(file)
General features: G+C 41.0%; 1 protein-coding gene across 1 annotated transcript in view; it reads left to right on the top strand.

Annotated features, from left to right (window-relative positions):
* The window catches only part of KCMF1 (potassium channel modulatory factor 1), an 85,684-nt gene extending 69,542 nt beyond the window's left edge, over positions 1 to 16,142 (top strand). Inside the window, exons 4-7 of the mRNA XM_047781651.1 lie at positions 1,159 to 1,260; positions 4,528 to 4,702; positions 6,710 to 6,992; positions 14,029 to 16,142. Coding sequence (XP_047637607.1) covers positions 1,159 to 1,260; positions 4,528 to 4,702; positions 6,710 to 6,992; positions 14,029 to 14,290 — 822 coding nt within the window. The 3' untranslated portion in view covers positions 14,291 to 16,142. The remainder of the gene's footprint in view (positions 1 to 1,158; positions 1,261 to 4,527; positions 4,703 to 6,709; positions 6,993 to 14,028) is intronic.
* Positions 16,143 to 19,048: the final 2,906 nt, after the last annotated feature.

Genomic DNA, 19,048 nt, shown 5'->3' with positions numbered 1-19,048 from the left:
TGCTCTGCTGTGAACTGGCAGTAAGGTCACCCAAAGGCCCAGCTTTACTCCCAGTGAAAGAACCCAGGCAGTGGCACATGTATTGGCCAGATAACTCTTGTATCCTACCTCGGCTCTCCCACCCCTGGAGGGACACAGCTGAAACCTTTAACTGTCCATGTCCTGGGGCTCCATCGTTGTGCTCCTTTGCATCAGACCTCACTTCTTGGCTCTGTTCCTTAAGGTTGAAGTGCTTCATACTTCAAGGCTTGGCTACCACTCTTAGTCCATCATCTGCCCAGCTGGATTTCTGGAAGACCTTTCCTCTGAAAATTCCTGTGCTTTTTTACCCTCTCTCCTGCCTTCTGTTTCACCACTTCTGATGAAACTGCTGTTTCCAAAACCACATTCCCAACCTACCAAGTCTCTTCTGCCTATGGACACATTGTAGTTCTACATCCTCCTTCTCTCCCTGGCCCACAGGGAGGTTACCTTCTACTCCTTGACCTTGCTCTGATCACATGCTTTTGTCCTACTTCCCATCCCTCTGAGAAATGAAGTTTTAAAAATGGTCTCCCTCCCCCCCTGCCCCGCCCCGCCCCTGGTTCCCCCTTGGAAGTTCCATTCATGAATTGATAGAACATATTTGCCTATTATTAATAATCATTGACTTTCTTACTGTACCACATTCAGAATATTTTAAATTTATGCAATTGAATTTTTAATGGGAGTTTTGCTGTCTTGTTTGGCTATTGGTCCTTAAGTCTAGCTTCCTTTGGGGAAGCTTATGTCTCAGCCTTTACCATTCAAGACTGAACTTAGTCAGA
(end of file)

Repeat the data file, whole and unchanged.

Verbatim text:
General features: G+C 41.0%; 1 protein-coding gene across 1 annotated transcript in view; it reads left to right on the top strand.

Annotated features, from left to right (window-relative positions):
* The window catches only part of KCMF1 (potassium channel modulatory factor 1), an 85,684-nt gene extending 69,542 nt beyond the window's left edge, over positions 1 to 16,142 (top strand). Inside the window, exons 4-7 of the mRNA XM_047781651.1 lie at positions 1,159 to 1,260; positions 4,528 to 4,702; positions 6,710 to 6,992; positions 14,029 to 16,142. Coding sequence (XP_047637607.1) covers positions 1,159 to 1,260; positions 4,528 to 4,702; positions 6,710 to 6,992; positions 14,029 to 14,290 — 822 coding nt within the window. The 3' untranslated portion in view covers positions 14,291 to 16,142. The remainder of the gene's footprint in view (positions 1 to 1,158; positions 1,261 to 4,527; positions 4,703 to 6,709; positions 6,993 to 14,028) is intronic.
* Positions 16,143 to 19,048: the final 2,906 nt, after the last annotated feature.

Genomic DNA, 19,048 nt, shown 5'->3' with positions numbered 1-19,048 from the left:
TGCTCTGCTGTGAACTGGCAGTAAGGTCACCCAAAGGCCCAGCTTTACTCCCAGTGAAAGAACCCAGGCAGTGGCACATGTATTGGCCAGATAACTCTTGTATCCTACCTCGGCTCTCCCACCCCTGGAGGGACACAGCTGAAACCTTTAACTGTCCATGTCCTGGGGCTCCATCGTTGTGCTCCTTTGCATCAGACCTCACTTCTTGGCTCTGTTCCTTAAGGTTGAAGTGCTTCATACTTCAAGGCTTGGCTACCACTCTTAGTCCATCATCTGCCCAGCTGGATTTCTGGAAGACCTTTCCTCTGAAAATTCCTGTGCTTTTTTACCCTCTCTCCTGCCTTCTGTTTCACCACTTCTGATGAAACTGCTGTTTCCAAAACCACATTCCCAACCTACCAAGTCTCTTCTGCCTATGGACACATTGTAGTTCTACATCCTCCTTCTCTCCCTGGCCCACAGGGAGGTTACCTTCTACTCCTTGACCTTGCTCTGATCACATGCTTTTGTCCTACTTCCCATCCCTCTGAGAAATGAAGTTTTAAAAATGGTCTCCCTCCCCCCCTGCCCCGCCCCGCCCCTGGTTCCCCCTTGGAAGTTCCATTCATGAATTGATAGAACATATTTGCCTATTATTAATAATCATTGACTTTCTTACTGTACCACATTCAGAATATTTTAAATTTATGCAATTGAATTTTTAATGGGAGTTTTGCTGTCTTGTTTGGCTATTGGTCCTTAAGTCTAGCTTCCTTTGGGGAAGCTTATGTCTCAGCCTTTACCATTCAAGACTGAACTTAGTCAGA